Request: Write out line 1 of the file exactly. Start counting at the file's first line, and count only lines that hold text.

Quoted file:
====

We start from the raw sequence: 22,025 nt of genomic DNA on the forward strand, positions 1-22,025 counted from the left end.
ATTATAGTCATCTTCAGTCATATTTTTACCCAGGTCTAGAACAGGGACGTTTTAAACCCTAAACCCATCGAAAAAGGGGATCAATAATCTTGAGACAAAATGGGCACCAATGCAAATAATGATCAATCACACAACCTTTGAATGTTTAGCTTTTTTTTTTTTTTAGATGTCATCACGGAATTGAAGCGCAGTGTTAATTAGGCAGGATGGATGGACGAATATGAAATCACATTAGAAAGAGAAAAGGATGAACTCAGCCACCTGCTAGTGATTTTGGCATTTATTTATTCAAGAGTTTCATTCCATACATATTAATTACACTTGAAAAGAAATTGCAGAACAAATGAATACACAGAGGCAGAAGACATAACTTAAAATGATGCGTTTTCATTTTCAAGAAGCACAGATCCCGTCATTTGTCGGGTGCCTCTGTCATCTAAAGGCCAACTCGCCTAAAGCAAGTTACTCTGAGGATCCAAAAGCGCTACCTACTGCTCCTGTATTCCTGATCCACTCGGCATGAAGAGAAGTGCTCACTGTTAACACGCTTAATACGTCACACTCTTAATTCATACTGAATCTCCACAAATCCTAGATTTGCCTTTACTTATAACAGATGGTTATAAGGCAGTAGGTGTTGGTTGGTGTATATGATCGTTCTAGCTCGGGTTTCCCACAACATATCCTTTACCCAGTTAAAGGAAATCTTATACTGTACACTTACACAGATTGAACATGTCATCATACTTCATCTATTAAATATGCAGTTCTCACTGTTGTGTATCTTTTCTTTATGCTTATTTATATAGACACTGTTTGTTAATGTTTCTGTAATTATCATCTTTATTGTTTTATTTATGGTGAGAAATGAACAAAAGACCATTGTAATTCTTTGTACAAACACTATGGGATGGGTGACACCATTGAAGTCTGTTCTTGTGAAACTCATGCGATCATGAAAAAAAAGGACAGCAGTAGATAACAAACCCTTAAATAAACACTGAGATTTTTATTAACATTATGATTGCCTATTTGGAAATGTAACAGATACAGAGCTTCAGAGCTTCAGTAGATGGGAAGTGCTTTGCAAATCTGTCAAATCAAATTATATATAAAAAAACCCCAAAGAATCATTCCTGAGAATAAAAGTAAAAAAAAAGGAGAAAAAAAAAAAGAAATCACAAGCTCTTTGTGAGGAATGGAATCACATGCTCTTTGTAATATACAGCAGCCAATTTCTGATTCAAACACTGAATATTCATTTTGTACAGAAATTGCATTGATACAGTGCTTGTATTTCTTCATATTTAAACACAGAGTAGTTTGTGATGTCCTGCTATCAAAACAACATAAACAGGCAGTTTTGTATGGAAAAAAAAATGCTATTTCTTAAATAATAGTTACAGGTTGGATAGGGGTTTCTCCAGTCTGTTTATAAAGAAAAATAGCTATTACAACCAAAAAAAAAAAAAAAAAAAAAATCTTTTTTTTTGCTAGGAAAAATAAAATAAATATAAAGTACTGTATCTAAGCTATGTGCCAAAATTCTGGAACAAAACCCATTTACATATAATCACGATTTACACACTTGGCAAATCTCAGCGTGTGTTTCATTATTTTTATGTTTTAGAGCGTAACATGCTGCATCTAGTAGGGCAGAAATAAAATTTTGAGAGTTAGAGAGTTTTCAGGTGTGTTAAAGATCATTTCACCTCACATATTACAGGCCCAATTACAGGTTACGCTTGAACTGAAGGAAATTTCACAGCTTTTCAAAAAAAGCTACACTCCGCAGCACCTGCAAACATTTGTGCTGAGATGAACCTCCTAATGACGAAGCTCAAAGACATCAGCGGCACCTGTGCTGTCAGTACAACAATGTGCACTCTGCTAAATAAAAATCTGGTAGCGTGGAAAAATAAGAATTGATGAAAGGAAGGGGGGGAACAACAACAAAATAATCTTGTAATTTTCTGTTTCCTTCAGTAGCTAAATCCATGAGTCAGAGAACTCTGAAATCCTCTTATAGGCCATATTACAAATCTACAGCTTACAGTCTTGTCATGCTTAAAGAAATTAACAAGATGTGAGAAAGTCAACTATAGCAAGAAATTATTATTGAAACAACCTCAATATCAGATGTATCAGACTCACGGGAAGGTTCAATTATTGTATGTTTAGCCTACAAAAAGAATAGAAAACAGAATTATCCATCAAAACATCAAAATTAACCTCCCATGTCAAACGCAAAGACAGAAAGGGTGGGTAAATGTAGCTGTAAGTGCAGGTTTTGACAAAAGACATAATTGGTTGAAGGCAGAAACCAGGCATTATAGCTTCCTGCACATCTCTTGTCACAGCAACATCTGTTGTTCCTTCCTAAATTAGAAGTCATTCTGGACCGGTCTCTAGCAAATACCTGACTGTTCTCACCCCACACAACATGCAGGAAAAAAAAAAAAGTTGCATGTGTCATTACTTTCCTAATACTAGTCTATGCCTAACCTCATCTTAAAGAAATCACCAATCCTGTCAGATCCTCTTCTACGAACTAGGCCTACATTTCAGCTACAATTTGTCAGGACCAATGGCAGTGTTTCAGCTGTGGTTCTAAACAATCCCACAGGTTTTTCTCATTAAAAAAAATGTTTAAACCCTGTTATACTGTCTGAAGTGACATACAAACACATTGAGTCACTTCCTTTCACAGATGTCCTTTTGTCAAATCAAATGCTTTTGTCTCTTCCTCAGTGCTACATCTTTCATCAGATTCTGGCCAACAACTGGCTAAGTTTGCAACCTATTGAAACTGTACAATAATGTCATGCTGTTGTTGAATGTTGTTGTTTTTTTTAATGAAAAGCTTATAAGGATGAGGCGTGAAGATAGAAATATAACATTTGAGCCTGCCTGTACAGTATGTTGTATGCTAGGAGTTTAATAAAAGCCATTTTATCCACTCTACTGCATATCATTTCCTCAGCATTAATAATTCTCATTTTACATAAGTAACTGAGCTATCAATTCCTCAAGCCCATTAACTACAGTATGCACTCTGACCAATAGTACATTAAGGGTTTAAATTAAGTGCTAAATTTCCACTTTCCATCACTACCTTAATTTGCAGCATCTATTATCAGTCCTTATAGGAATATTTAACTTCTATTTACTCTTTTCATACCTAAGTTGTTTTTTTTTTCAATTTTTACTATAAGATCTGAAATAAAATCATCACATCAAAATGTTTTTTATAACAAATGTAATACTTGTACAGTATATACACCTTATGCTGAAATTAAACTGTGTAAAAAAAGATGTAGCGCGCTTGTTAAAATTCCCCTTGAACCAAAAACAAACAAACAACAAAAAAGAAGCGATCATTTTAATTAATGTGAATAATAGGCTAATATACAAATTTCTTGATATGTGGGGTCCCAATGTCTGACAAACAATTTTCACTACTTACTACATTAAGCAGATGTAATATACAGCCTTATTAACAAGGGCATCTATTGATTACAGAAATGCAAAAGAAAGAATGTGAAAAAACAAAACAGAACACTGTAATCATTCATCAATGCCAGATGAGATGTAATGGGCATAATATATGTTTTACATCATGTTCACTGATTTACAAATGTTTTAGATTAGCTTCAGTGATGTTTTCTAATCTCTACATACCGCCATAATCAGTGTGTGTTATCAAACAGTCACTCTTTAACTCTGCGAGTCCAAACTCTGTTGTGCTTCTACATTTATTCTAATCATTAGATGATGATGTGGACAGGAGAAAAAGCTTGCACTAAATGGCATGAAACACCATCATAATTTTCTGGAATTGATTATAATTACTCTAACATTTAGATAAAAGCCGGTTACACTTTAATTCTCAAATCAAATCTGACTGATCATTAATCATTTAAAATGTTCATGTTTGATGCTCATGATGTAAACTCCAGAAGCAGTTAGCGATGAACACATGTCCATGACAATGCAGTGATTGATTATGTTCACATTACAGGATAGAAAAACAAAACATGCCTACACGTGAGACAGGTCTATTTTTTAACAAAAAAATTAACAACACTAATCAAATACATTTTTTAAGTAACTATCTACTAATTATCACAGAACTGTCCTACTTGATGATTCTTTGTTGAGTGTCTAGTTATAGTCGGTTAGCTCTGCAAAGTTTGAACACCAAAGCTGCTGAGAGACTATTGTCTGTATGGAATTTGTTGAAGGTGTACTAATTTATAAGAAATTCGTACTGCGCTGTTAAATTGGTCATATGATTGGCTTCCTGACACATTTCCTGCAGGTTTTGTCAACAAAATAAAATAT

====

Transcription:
We start from the raw sequence: 22,025 nt of genomic DNA on the forward strand, positions 1-22,025 counted from the left end.